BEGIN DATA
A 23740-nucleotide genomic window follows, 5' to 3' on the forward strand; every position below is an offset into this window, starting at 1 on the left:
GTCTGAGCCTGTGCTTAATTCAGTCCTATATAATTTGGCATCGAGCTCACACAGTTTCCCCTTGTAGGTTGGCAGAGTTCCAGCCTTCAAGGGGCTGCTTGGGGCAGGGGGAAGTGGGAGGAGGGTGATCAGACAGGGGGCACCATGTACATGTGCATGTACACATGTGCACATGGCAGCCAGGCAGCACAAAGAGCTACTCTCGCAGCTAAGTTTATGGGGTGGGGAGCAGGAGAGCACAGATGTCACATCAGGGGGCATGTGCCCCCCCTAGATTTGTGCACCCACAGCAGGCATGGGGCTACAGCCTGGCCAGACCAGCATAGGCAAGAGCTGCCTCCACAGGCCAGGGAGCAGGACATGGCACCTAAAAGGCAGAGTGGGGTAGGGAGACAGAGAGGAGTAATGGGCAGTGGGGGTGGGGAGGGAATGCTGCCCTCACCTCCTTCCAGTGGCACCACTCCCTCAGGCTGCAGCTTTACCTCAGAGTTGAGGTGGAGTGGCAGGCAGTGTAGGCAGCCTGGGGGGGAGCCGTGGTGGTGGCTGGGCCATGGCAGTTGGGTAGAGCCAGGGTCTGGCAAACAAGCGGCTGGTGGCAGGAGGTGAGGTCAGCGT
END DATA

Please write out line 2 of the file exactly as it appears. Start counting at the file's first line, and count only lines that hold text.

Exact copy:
GTCTGAGCCTGTGCTTAATTCAGTCCTATATAATTTGGCATCGAGCTCACACAGTTTCCCCTTGTAGGTTGGCAGAGTTCCAGCCTTCAAGGGGCTGCTTGGGGCAGGGGGAAGTGGGAGGAGGGTGATCAGACAGGGGGCACCATGTACATGTGCATGTACACATGTGCACATGGCAGCCAGGCAGCACAAAGAGCTACTCTCGCAGCTAAGTTTATGGGGTGGGGAGCAGGAGAGCACAGATGTCACATCAGGGGGCATGTGCCCCCCCTAGATTTGTGCACCCACAGCAGGCATGGGGCTACAGCCTGGCCAGACCAGCATAGGCAAGAGCTGCCTCCACAGGCCAGGGAGCAGGACATGGCACCTAAAAGGCAGAGTGGGGTAGGGAGACAGAGAGGAGTAATGGGCAGTGGGGGTGGGGAGGGAATGCTGCCCTCACCTCCTTCCAGTGGCACCACTCCCTCAGGCTGCAGCTTTACCTCAGAGTTGAGGTGGAGTGGCAGGCAGTGTAGGCAGCCTGGGGGGGAGCCGTGGTGGTGGCTGGGCCATGGCAGTTGGGTAGAGCCAGGGTCTGGCAAACAAGCGGCTGGTGGCAGGAGGTGAGGTCAGCGT